Enhancing Decision-Making: A Practical Guide to Streamline the Process

Making decisions in a large organization can be very time-consuming, especially when there are different opinions and conflicting interests among stakeholders. If you are facilitating the decision process, you can follow the steps below to streamline the process and make effective decisions.

1) Define the Decision to be Made

Before starting, it is important to agree on the specific decision that needs to be taken. While it may seem obvious, capturing and clarifying the decision beforehand is essential.

2) Stakeholder Analysis

The next step is to identify and list the decision stakeholders. You can group them into the following categories:

  • Decision Makers: These individuals are responsible for making the final decision.
  • Task Force: This group collects data and makes recommendations.
  • Other stakeholders: These individuals can provide input to the decision-making process.

Once you have conducted this analysis, review and obtain approval from the decision makers.

3) Collect Data

Now, you can begin working with the task force to collect relevant data. Start by listing the different options and decide which ones you want to analyze. There are various ways to conduct the analysis, such as:

  • McKinsey Situation-Complication-Resolution (SCR) Framework: Use the Situation heading to describe the current state, the Complication to explain why a decision or change is needed, and the Resolution to describe the recommended decision. If possible, condense the analysis into one slide.
  • Pros and Cons: List the positive aspects (pros) and negative aspects (cons) for each option to assess the best choice.
  • SWOT Analysis: Create a slide for each option with headings for Strengths, Weaknesses, Opportunities, and Threats.

If you choose the last two options, include a recommendation slide that states the task force’s recommendation. You can also combine SCR and SWOT by using SCR as the front page and including the SWOT analysis in an appendix. In general, I recommend using the simplest framework that suits your context as long as it provides a structure to capture the data obtained from stakeholders.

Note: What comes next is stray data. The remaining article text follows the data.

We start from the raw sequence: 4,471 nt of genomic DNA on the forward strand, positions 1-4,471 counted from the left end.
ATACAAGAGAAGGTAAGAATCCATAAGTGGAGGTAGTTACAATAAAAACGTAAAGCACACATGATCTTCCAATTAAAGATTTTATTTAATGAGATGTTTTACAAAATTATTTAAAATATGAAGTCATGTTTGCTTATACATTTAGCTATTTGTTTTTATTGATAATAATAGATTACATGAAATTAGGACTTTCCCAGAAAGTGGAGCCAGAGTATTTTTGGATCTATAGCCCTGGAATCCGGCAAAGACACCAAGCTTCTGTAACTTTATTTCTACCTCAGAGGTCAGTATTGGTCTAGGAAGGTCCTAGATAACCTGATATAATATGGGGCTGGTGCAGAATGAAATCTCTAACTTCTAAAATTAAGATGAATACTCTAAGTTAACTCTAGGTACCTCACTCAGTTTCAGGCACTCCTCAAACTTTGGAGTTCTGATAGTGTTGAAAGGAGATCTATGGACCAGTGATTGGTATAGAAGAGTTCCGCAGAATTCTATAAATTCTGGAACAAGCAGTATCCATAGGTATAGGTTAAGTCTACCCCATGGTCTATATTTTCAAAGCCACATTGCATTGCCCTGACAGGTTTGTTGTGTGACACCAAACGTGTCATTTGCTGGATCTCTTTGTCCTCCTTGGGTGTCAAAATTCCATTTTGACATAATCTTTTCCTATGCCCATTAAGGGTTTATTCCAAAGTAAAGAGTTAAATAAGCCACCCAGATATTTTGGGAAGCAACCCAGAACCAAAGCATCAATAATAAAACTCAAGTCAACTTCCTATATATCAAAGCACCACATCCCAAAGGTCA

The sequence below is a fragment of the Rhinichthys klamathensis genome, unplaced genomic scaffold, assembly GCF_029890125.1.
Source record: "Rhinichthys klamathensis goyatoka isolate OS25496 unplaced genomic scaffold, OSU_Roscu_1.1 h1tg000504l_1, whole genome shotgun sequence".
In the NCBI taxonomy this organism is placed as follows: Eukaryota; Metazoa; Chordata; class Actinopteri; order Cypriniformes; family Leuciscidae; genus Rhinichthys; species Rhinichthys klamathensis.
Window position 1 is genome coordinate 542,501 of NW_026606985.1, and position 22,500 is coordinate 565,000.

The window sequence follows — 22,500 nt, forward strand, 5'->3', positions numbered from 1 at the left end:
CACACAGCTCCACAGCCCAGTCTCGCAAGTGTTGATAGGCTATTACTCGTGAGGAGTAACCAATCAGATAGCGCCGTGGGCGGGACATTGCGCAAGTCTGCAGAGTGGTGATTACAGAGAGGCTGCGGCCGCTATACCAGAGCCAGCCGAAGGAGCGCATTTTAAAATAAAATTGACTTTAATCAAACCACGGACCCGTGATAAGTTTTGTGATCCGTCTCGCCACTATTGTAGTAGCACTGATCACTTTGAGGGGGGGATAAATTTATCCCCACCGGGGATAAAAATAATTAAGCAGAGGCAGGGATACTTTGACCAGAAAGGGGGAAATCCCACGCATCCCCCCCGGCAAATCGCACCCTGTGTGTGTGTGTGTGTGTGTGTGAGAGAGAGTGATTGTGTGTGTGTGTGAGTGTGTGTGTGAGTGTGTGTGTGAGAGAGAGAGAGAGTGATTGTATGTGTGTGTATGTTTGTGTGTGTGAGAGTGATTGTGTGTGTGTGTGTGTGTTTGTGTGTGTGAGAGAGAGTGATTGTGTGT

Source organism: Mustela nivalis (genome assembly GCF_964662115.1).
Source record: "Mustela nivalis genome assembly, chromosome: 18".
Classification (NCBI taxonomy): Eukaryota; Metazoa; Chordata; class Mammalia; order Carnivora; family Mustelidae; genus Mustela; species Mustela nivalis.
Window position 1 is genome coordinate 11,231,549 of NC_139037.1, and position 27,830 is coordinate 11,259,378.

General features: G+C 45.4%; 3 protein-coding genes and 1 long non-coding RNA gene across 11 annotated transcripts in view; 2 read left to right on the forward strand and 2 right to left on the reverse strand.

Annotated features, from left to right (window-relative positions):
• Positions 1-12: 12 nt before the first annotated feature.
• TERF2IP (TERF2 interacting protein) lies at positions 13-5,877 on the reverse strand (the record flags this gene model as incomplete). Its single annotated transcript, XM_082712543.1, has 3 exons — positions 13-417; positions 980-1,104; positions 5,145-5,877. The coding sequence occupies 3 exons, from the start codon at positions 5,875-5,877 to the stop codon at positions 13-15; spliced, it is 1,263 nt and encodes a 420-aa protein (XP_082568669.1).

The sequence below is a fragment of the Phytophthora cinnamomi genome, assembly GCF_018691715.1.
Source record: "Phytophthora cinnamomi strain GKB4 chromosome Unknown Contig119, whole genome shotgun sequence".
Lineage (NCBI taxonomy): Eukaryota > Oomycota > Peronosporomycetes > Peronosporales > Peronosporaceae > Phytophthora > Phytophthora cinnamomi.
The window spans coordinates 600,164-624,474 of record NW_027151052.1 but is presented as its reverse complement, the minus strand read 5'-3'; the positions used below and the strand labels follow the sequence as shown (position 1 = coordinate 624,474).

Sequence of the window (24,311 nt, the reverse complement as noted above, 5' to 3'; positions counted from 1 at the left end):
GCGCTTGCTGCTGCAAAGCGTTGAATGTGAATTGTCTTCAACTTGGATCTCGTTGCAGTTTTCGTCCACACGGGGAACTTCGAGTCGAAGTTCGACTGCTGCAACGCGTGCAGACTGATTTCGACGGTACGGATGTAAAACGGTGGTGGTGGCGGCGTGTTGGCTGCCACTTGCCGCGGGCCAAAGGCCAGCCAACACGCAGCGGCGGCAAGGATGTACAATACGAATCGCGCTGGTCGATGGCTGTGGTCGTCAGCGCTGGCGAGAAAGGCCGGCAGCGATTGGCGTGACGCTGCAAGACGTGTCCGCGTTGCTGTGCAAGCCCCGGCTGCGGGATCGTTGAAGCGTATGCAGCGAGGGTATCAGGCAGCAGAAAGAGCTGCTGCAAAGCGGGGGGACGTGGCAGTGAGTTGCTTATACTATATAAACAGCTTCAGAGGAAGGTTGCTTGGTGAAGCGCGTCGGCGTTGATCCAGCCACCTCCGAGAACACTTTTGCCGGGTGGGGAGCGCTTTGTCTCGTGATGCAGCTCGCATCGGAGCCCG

If you have a more complex scenario you could also consider introducing a “weighted decision making matrix

4) Task Force Review

Once you and your task force have collected the data, it’s time to conduct a review of the draft decision paper. Share the findings and aim to make an initial recommendation during this meeting, which should not exceed 30 minutes. Prior to the meeting, ensure that everyone reads the draft and notes down comments in the decision paper. The agenda for the meeting could look like this:

  1. General comments
  2. Review comments on each page, focusing only on the captured comments before the meeting
  3. Action and decisions summary

You have to stop long discussions at the meeting. Fast 30 to 60-second decisions are great. If more time is needed, assign 1-2 people to come up with a recommendation for a follow-up meeting.

5) 1:1 Review with Decision Makers

To ensure a swift final decision-making meeting with the decision makers, schedule individual meetings with each of them. Capture their input and address their concerns. With their input, you can create the final decision paper that incorporates their ideas and addresses concerns.

6) Final Decision-Making Meeting

During the final decision-making meeting, the task force presents the recommended decision. The decision makers are asked to state if they can support the recommendation. This meeting should not exceed 30 minutes, and there should be no surprises as you have already collected input from the decision makers during the 1:1 meetings.

7) Capture Feedback – if you want to take your decision-making to the next level

Upon concluding the decision-making process, ask your key stakeholders for feedback on the process. Ask questions like “What went well?”, “What could have been improved?” or “What would you have done differently?”. This approach ensures you are better equipped to facilitate future decision-making processes. (Malte Øster thank you for contributing with this last step.)


Streamlining decision-making in organizations requires clarity, thorough data collection, and effective communication with stakeholders. Following this structured approach ensures that decisions are well-informed, timely, and supported by key stakeholders, ultimately fostering a more efficient decision-making culture, and avoiding long unproductive meetings.

I hope the above steps inspire you to make effective decisions. Do you use a similar method, or do you have your own approach?